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Leading and Managing Organizational Change Successfully

Organizational change is a way of life now.  It’s “continuous white-water”.   There is no “just get past this and we can return to normal”.  COVID-19 is a very vivid example of that.

WINNING HEARTS AND MINDS:  Leaders and managers frequently describe “getting buy-in” for change as one of the most difficult aspects of their job.  A better way to think of this challenge is “winning hearts and minds”.  Employees can spot the “flavor of the month” a mile away.  They are often jaded because of multiple failed change efforts.  Although research shows that 70% – 80% of major change initiatives fail to accomplish the desired/intended results, there are approaches that managers can employ to implement change successfully and institutionalize it. 

CHANGE IS EMOTIONAL:   First, leaders should critically consider if the change they are considering is needed and will benefit the organization.  If so, understand that change elicits very emotional responses in people.  Those that are confident … welcome it.  They sometimes say “What took so long?”  Those that are satisfied with the status quo … are threatened by it. And, those who are timid … are frightened by it.  Therefore, there is no “one size fits all” to earn people’s buy-in.  Beyond the perspective of individuals, leaders should seriously evaluate the organization’s readiness, willingness, and ableness to implement the change.  We have an assessment that can help you determine that.  Your history is also a good gauge.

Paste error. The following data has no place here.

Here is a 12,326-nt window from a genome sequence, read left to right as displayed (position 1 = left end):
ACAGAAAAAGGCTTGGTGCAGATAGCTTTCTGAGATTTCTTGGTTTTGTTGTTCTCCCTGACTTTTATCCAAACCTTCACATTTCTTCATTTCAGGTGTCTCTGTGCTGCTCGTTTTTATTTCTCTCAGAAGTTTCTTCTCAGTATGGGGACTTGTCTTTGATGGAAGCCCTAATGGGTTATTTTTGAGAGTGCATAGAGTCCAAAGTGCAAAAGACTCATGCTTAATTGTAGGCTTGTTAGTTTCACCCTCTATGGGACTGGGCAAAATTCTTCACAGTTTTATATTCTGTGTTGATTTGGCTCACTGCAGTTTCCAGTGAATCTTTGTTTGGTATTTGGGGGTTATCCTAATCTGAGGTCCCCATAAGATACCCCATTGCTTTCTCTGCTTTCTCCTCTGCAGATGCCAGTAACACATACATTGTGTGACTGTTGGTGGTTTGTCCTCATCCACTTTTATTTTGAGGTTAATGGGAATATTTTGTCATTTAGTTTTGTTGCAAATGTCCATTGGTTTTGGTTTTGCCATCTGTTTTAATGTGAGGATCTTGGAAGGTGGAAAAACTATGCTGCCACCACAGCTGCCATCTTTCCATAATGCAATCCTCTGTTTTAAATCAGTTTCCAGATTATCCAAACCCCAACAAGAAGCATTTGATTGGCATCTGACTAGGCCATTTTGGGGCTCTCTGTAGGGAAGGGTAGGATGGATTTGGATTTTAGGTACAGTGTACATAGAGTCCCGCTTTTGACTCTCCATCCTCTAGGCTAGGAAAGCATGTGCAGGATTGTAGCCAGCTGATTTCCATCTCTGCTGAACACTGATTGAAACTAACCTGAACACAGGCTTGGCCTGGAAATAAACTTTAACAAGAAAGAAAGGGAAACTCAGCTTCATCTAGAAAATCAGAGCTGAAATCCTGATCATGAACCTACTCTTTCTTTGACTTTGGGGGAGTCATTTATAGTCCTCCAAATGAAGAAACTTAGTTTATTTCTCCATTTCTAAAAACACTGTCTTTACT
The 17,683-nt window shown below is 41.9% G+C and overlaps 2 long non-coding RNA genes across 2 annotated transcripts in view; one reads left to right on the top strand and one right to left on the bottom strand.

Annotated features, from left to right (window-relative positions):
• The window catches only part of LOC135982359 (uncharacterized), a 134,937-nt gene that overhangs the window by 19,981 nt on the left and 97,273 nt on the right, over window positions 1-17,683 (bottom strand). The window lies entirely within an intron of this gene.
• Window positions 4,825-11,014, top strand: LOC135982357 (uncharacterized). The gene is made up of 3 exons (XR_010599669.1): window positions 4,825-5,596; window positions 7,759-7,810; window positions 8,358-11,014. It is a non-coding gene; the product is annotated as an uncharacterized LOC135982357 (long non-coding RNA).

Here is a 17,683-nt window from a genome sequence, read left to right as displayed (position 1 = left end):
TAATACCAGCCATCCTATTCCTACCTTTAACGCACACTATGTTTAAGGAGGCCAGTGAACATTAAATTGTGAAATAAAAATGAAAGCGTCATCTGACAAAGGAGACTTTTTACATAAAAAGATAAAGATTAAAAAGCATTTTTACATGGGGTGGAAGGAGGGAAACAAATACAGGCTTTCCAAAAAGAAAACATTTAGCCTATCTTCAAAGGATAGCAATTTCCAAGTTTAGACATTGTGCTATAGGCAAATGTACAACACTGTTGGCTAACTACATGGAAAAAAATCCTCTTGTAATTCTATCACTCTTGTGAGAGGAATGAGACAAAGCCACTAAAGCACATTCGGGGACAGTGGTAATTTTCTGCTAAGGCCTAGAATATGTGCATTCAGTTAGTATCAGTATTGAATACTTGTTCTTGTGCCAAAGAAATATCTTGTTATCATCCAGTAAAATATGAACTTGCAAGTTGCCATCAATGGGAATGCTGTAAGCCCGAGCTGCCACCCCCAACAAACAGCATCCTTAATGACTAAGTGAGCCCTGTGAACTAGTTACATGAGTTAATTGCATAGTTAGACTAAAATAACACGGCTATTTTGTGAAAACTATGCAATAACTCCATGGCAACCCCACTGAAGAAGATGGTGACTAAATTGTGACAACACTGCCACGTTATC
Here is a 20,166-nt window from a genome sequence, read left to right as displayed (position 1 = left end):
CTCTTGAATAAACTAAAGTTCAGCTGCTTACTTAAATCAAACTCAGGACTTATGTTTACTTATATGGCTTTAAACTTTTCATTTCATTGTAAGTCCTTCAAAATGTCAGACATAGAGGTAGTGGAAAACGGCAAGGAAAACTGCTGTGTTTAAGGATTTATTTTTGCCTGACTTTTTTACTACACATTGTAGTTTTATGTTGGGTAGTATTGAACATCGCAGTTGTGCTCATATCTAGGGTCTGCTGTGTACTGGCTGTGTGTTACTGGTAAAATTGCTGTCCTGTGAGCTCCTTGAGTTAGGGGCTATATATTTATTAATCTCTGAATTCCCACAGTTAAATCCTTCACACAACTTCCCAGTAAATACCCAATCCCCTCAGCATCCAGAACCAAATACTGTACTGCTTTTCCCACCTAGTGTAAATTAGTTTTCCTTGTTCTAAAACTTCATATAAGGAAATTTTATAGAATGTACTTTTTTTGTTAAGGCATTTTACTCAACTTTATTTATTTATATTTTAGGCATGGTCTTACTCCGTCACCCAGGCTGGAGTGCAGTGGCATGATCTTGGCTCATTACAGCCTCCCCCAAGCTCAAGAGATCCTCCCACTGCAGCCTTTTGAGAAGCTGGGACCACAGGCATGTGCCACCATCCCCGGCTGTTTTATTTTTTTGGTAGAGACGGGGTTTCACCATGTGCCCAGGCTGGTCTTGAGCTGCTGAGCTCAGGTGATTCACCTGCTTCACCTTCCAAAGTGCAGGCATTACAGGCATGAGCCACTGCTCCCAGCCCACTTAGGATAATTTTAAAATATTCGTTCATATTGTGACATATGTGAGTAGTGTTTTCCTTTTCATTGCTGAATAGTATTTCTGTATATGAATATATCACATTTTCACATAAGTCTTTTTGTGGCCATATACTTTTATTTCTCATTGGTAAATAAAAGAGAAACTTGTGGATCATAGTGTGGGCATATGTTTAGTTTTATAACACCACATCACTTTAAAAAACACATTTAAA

WIIFM:  Assuming there is trust in the organization’s leadership (a huge, but critical baseline), your planning should use the concept of WIIFMs (What’s In It For Me?).  When people find a personal WIIFM, they generally get on board.  As leaders and managers, we cannot tell or dictate their WIIFM.  We can explain the change, why it’s necessary, how it will be planned and executed, and the benefits to the organization, team, and individuals.  Hopefully, your people will “select” their WIIFM from that “menu”.

PHASES:   PBI believes there are three phases to organizational change efforts – build, implement, and sustain.  To get real success in the implement and sustain phases, you should involve employees and other key stakeholders in the build phase.  The “product” will be better and the implementation will be smoother because of the support for its success by people having had a voice in creating it.

EVALUATION:   Finally, you should know what success looks like and how it will be measured.  Use that to articulate your vision to all key audiences.  Measure progress towards that and make adjustments as necessary.

Action Item:   Think about your organization’s recent change history.  What went well and why? What went poorly and why?   Consider any current or upcoming organizational change efforts  (technology, HR policies, work from home) and your “readiness” to implement that change.   Where will you need help?

We are experts in the human side of change.  We can help you win the hearts and minds of the workforce.

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